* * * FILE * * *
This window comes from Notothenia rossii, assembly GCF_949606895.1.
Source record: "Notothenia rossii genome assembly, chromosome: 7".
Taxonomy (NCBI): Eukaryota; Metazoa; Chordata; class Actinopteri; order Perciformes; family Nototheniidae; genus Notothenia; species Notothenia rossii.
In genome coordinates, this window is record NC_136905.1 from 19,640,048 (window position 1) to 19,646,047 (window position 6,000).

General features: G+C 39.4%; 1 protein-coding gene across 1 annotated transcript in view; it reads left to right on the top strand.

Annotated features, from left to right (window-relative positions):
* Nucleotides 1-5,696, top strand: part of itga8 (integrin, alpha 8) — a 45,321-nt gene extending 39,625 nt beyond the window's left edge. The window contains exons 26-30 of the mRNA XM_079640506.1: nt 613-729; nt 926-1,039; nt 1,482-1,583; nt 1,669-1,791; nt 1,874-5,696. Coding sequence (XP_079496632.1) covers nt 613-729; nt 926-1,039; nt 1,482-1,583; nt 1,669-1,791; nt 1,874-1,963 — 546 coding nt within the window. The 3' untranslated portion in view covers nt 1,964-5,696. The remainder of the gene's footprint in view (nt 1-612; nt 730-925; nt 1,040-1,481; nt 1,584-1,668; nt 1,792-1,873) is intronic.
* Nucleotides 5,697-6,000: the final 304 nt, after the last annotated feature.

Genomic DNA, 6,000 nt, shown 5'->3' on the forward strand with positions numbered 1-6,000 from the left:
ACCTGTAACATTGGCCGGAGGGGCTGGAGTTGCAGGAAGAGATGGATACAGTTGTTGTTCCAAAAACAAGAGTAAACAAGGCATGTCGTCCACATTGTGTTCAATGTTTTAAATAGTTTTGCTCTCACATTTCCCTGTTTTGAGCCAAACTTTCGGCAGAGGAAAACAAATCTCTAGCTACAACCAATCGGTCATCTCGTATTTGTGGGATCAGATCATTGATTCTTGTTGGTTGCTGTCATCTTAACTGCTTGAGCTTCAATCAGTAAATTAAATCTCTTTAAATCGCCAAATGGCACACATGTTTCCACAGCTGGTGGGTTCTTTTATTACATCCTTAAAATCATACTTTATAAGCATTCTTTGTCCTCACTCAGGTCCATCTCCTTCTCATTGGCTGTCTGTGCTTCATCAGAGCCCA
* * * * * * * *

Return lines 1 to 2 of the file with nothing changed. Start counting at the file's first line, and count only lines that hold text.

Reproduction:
This window comes from Notothenia rossii, assembly GCF_949606895.1.
Source record: "Notothenia rossii genome assembly, chromosome: 7".